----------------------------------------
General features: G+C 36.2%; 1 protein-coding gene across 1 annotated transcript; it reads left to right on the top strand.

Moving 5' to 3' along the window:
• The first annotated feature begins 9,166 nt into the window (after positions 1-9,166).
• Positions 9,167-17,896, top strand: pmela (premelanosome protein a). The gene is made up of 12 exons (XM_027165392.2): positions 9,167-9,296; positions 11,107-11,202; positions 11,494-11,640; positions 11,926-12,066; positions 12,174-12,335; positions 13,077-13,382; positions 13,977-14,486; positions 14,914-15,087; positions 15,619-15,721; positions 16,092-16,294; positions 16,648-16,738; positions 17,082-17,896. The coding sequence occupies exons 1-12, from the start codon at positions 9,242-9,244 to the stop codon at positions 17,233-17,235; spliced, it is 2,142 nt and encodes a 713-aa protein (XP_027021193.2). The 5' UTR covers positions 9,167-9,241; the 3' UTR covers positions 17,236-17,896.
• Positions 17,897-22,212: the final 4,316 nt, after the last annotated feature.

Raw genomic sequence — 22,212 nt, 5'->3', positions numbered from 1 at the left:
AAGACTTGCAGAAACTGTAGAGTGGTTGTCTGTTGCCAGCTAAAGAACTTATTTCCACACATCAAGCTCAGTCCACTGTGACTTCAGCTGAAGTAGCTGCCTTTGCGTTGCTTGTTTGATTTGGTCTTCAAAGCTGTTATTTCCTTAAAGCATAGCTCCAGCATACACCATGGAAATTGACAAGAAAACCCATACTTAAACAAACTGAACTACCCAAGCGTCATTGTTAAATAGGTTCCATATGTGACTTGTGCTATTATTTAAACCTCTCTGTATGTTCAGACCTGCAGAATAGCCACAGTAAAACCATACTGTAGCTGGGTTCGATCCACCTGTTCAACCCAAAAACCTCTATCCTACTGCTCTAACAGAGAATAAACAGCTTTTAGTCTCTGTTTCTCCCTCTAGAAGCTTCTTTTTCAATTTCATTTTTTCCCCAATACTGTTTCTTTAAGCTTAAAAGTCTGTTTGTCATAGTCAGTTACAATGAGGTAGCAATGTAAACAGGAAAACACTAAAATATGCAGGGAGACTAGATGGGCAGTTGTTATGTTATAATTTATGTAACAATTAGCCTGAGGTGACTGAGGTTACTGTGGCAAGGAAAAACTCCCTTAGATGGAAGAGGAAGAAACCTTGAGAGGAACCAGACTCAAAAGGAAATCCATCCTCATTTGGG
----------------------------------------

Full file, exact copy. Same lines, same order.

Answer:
General features: G+C 36.2%; 1 protein-coding gene across 1 annotated transcript; it reads left to right on the top strand.

Moving 5' to 3' along the window:
• The first annotated feature begins 9,166 nt into the window (after positions 1-9,166).
• Positions 9,167-17,896, top strand: pmela (premelanosome protein a). The gene is made up of 12 exons (XM_027165392.2): positions 9,167-9,296; positions 11,107-11,202; positions 11,494-11,640; positions 11,926-12,066; positions 12,174-12,335; positions 13,077-13,382; positions 13,977-14,486; positions 14,914-15,087; positions 15,619-15,721; positions 16,092-16,294; positions 16,648-16,738; positions 17,082-17,896. The coding sequence occupies exons 1-12, from the start codon at positions 9,242-9,244 to the stop codon at positions 17,233-17,235; spliced, it is 2,142 nt and encodes a 713-aa protein (XP_027021193.2). The 5' UTR covers positions 9,167-9,241; the 3' UTR covers positions 17,236-17,896.
• Positions 17,897-22,212: the final 4,316 nt, after the last annotated feature.

Raw genomic sequence — 22,212 nt, 5'->3', positions numbered from 1 at the left:
AAGACTTGCAGAAACTGTAGAGTGGTTGTCTGTTGCCAGCTAAAGAACTTATTTCCACACATCAAGCTCAGTCCACTGTGACTTCAGCTGAAGTAGCTGCCTTTGCGTTGCTTGTTTGATTTGGTCTTCAAAGCTGTTATTTCCTTAAAGCATAGCTCCAGCATACACCATGGAAATTGACAAGAAAACCCATACTTAAACAAACTGAACTACCCAAGCGTCATTGTTAAATAGGTTCCATATGTGACTTGTGCTATTATTTAAACCTCTCTGTATGTTCAGACCTGCAGAATAGCCACAGTAAAACCATACTGTAGCTGGGTTCGATCCACCTGTTCAACCCAAAAACCTCTATCCTACTGCTCTAACAGAGAATAAACAGCTTTTAGTCTCTGTTTCTCCCTCTAGAAGCTTCTTTTTCAATTTCATTTTTTCCCCAATACTGTTTCTTTAAGCTTAAAAGTCTGTTTGTCATAGTCAGTTACAATGAGGTAGCAATGTAAACAGGAAAACACTAAAATATGCAGGGAGACTAGATGGGCAGTTGTTATGTTATAATTTATGTAACAATTAGCCTGAGGTGACTGAGGTTACTGTGGCAAGGAAAAACTCCCTTAGATGGAAGAGGAAGAAACCTTGAGAGGAACCAGACTCAAAAGGAAATCCATCCTCATTTGGG